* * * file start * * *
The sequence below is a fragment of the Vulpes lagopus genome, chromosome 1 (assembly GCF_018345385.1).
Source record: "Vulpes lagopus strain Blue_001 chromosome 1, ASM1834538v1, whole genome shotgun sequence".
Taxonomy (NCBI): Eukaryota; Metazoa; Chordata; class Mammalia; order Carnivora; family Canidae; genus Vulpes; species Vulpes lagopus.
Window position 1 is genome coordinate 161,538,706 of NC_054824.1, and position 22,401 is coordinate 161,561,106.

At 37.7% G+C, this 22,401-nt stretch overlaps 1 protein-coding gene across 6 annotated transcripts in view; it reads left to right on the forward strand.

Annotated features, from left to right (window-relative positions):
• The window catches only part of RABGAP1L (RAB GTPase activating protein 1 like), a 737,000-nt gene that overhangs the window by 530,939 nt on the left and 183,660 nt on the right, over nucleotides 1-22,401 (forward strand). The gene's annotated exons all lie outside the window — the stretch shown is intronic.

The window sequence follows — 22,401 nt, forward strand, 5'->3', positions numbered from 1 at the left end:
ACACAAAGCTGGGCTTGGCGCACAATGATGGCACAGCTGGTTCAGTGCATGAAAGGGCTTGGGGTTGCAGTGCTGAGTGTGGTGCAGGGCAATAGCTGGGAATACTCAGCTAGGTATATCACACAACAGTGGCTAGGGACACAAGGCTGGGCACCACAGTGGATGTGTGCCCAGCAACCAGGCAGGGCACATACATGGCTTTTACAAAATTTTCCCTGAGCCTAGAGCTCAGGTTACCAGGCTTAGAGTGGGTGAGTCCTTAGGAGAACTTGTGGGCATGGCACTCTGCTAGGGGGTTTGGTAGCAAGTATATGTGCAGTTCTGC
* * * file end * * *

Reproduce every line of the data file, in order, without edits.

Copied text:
The sequence below is a fragment of the Vulpes lagopus genome, chromosome 1 (assembly GCF_018345385.1).
Source record: "Vulpes lagopus strain Blue_001 chromosome 1, ASM1834538v1, whole genome shotgun sequence".
Taxonomy (NCBI): Eukaryota; Metazoa; Chordata; class Mammalia; order Carnivora; family Canidae; genus Vulpes; species Vulpes lagopus.
Window position 1 is genome coordinate 161,538,706 of NC_054824.1, and position 22,401 is coordinate 161,561,106.

At 37.7% G+C, this 22,401-nt stretch overlaps 1 protein-coding gene across 6 annotated transcripts in view; it reads left to right on the forward strand.

Annotated features, from left to right (window-relative positions):
• The window catches only part of RABGAP1L (RAB GTPase activating protein 1 like), a 737,000-nt gene that overhangs the window by 530,939 nt on the left and 183,660 nt on the right, over nucleotides 1-22,401 (forward strand). The gene's annotated exons all lie outside the window — the stretch shown is intronic.

The window sequence follows — 22,401 nt, forward strand, 5'->3', positions numbered from 1 at the left end:
ACACAAAGCTGGGCTTGGCGCACAATGATGGCACAGCTGGTTCAGTGCATGAAAGGGCTTGGGGTTGCAGTGCTGAGTGTGGTGCAGGGCAATAGCTGGGAATACTCAGCTAGGTATATCACACAACAGTGGCTAGGGACACAAGGCTGGGCACCACAGTGGATGTGTGCCCAGCAACCAGGCAGGGCACATACATGGCTTTTACAAAATTTTCCCTGAGCCTAGAGCTCAGGTTACCAGGCTTAGAGTGGGTGAGTCCTTAGGAGAACTTGTGGGCATGGCACTCTGCTAGGGGGTTTGGTAGCAAGTATATGTGCAGTTCTGC